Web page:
Demand-driven, private sector enforcement of labour law in Bangladesh

Project Active from to Firms

Global supply chains often extend into weak states with limited social and environmental regulations and with little formal enforcement of existing regulations. Integration into global supply chains provides benefits to firms and workers in these countries (Tanaka, 2016; Atkin et al., 2016). But lack of regulation and lack of enforcement of existing regulation also carry potentially important but poorly understood social costs. For example, workers often endure dismal working conditions and limited labour rights.

It is in these poor societies where labour regulation could have the largest impact, but states may not have the capacity to enforce it. In such environments, incentives provided by private sector actors, such as multinational firms, may be able to serve as a substitute for government enforcement. Indeed, multinational firms are increasingly adopting standard setting and enforcement roles in the absence of formal regulation and enforcement (O’Rourke, 2014). Little is known, however, about whether these actions increase targeted firms’ compliance and whether they generate net benefits or costs to targeted firms and their workers. We also do not know how these interventions affect the broader local industries in which targeted firms are situated.

In this project, we aim to provide among the first experimental evidence on these topics. We study a large-scale, corporate social responsibility (C.S.R.) intervention of a coalition of multinational retail and apparel firms in their Bangladeshi garment supplier bases. The coalition is requiring its suppliers to comply with Bangladeshi labour law related to health and safety. Using a randomised control trial, we evaluate the coalitions’ effectiveness at bringing its suppliers into compliance with the labour law and, if the coalition succeeds, the effects of becoming more compliant on establishments’ safety and business performances. We also study whether the coalition’s intervention has broader effects on the Bangladeshi garments sector through analysis of spillovers across establishments.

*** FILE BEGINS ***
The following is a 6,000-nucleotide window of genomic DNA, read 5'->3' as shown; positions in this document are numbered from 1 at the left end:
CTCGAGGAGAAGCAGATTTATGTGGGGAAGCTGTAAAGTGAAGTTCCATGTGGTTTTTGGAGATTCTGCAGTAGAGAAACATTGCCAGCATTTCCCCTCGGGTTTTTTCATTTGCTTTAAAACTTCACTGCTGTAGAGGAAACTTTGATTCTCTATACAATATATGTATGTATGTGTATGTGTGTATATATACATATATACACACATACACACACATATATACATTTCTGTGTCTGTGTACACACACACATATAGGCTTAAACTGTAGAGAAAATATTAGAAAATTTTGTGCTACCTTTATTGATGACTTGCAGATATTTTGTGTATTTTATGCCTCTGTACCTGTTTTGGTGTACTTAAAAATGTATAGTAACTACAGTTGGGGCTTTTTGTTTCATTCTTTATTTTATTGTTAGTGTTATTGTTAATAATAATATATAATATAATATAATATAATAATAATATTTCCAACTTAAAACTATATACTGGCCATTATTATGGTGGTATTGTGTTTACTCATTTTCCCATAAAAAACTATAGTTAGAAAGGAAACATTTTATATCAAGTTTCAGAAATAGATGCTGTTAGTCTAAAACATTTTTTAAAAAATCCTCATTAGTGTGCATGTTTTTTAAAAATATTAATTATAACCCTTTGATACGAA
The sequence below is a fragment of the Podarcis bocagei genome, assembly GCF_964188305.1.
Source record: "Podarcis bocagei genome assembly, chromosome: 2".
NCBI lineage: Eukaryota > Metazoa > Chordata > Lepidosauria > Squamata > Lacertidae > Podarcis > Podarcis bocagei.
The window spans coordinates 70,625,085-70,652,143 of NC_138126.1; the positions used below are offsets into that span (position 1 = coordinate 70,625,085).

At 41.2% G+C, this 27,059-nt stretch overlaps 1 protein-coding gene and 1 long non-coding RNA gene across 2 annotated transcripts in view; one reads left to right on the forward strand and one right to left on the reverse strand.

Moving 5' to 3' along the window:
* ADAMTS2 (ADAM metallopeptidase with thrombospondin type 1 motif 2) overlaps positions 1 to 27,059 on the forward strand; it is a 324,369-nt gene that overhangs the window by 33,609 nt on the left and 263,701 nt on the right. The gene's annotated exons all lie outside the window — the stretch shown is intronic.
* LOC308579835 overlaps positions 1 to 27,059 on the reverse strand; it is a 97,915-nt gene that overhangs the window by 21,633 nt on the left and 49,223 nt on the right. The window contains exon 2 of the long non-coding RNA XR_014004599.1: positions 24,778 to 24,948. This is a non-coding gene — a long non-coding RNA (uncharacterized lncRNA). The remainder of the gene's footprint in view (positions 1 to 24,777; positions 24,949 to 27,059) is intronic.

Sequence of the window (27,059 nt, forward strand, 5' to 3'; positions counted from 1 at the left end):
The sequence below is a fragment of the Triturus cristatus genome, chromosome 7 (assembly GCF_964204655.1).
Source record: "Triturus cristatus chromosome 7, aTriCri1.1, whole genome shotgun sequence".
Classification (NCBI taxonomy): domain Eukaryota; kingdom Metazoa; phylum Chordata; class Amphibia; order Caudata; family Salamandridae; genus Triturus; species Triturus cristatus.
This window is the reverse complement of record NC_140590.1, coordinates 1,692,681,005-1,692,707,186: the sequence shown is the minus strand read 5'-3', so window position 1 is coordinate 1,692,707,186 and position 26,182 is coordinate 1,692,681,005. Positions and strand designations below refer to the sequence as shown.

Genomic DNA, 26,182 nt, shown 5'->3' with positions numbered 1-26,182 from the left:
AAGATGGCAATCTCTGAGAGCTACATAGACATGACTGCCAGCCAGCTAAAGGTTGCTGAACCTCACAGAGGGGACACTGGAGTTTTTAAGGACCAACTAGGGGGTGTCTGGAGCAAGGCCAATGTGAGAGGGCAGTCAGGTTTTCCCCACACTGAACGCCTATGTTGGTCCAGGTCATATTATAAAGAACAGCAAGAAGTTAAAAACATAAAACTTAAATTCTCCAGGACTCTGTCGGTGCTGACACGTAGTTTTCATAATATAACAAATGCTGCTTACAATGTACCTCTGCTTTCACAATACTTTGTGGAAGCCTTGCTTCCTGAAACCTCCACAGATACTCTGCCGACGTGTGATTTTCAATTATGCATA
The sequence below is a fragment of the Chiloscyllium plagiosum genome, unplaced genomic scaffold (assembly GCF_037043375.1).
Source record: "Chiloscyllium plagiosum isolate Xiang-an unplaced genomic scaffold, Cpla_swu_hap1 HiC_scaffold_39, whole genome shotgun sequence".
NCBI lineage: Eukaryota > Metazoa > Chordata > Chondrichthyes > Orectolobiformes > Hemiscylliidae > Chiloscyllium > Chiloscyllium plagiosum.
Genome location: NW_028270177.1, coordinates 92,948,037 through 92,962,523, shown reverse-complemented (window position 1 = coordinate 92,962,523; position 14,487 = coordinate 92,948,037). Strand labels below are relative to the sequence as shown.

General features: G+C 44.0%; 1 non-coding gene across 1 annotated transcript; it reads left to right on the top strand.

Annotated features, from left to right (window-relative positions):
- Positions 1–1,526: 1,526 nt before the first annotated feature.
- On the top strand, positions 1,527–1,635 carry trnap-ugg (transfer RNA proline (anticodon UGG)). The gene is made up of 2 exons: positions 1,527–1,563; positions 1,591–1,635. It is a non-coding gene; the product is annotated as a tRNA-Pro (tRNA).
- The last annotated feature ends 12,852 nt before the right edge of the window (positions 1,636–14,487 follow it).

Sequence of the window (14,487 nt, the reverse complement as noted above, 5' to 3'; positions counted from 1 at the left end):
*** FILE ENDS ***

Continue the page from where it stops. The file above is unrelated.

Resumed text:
This research will provide singular evidence on the effectiveness of multinational firms’ acting as standard-setters and monitors for local firms when the local government does not fulfil these roles. It will contribute to our understanding of the potential for large-scale C.S.R. to support the sustainable economic growth of the private sector in weak states where formal institutions are lacking. We anticipate that this project will have direct impacts on policy influencers and policymakers in Bangladesh and elsewhere. The results will directly influence the coalition of multinational retail and apparel firms’ operations in Bangladesh and potentially their other source countries. We also expect that it will influence other policy stakeholders’ approaches to improving health and safety conditions in Bangladesh’s garments sector.